Spurs football fans are savagely attacked in Italy and one is stabbed by a murderous mob chanting "Tottenham Jews".
Back home, a week later, Spurs are playing West Ham and the latter team's supporters can clearly be hear chanting "Can we stab you every week?" "Adolf Hitler" and hissing. Hissing? Hissing to mimic the gas coming into the death chambers - and the choking sounds of the victims of Nazi genocide.
Tottenham, and their supporters, have been targeted, both home and away, because of the team's traditional links to the Jewish community. But is this anti-Semitism? Does anti-Semitism even exist any more?
Not if you are to read some commentators who would suggest that anti-Semitism is all in the mind of Jews and their supporters.
Maybe a little anti-Semitism can be admitted in the case of those right-wing Ultras behind the fan's stabbing.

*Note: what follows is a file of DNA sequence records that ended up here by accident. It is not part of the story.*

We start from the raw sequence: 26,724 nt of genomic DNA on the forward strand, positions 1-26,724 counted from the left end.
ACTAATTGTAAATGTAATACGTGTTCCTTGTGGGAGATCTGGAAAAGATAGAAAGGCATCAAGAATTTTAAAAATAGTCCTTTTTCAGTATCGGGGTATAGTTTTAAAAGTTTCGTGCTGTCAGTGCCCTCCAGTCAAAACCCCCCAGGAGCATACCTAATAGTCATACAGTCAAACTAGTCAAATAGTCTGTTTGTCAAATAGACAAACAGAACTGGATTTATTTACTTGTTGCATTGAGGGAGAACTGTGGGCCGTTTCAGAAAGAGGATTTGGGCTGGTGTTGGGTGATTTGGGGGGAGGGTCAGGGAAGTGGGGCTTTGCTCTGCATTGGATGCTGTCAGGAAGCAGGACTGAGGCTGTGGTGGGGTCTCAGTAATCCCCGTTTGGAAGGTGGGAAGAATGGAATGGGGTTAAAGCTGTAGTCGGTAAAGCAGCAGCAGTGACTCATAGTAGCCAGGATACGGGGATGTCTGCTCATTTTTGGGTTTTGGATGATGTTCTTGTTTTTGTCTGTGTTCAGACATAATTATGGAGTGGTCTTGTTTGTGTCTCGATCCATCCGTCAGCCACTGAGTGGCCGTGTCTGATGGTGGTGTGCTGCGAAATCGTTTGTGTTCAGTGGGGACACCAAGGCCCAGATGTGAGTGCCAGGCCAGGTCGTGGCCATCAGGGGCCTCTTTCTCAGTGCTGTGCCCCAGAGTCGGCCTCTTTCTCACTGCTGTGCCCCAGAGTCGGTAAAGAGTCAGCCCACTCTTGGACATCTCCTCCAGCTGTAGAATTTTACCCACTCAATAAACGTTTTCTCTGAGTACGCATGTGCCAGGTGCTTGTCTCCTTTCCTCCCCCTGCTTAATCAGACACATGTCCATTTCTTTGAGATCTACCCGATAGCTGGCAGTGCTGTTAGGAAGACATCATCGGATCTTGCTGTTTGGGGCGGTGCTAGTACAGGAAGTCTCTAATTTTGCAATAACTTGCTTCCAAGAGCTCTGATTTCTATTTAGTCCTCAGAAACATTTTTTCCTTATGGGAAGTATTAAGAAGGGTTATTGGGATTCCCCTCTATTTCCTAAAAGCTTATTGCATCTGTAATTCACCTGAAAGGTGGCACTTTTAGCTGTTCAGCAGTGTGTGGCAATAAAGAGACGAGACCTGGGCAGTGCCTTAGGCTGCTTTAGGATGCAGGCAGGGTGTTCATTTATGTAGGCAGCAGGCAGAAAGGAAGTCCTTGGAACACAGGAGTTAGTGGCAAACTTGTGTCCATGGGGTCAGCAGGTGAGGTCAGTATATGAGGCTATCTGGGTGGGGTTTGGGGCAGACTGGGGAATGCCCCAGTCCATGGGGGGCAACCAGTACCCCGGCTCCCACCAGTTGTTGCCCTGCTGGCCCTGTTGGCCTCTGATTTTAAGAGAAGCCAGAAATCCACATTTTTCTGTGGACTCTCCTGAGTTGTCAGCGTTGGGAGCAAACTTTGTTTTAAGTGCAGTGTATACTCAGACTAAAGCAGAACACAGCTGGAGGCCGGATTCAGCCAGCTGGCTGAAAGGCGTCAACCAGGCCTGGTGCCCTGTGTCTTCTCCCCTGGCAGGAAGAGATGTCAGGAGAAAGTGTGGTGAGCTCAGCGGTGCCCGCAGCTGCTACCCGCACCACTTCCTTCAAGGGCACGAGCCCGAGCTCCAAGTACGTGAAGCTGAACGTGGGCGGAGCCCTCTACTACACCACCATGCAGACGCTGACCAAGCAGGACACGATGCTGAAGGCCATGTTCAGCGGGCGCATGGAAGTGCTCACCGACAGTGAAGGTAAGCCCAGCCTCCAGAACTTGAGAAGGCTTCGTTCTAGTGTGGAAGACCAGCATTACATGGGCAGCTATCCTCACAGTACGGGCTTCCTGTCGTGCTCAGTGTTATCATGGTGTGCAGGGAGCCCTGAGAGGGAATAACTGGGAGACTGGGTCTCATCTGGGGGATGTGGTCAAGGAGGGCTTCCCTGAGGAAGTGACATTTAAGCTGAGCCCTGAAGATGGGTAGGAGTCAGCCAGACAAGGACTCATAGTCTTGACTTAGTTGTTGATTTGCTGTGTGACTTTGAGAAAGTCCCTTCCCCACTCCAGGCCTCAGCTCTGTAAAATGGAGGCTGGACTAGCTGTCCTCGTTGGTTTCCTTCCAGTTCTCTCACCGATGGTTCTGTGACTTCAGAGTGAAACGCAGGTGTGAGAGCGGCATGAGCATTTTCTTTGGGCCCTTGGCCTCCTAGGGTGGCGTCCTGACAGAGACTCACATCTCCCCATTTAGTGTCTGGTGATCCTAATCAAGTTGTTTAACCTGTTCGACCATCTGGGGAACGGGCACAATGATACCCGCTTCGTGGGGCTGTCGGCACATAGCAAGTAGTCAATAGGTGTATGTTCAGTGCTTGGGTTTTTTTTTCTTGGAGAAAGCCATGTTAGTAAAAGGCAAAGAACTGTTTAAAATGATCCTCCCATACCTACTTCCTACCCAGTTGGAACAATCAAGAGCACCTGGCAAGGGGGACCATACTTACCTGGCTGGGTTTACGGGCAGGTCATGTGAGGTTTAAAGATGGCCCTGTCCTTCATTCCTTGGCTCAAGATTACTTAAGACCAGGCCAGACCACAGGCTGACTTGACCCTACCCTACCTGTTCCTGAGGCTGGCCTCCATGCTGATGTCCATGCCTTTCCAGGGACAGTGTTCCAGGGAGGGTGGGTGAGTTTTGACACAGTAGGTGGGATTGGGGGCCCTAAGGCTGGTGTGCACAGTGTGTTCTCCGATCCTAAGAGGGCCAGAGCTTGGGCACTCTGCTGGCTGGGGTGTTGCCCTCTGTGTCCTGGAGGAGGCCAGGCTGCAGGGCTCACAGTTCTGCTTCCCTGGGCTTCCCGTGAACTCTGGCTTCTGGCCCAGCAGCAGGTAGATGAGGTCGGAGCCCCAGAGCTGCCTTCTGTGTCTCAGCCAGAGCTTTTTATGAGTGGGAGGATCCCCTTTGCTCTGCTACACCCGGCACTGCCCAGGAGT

But lefties just don't do anti-Semitism, Jew-hating or racist bigotry in any sense, do they?
The singling out of the Jewish state for a scrutiny, criticism and castigation afforded no other? That's just coincidence isn't it?
Petty, shabby little stunts like the paint-bombing of a Belfast skin care stand staffed by a bunch of young Israelis?
That's making an important statement, apparently.
With its dark history, Europe should be particularly alarmed by the rising tide of vicious, dangerous, almost casual racism displayed towards Jewish people by both far left and far right.
But what is particularly frightening is the refusal to call such racism for what it is.
Anti-Semitism. The hate that dare not speak its name.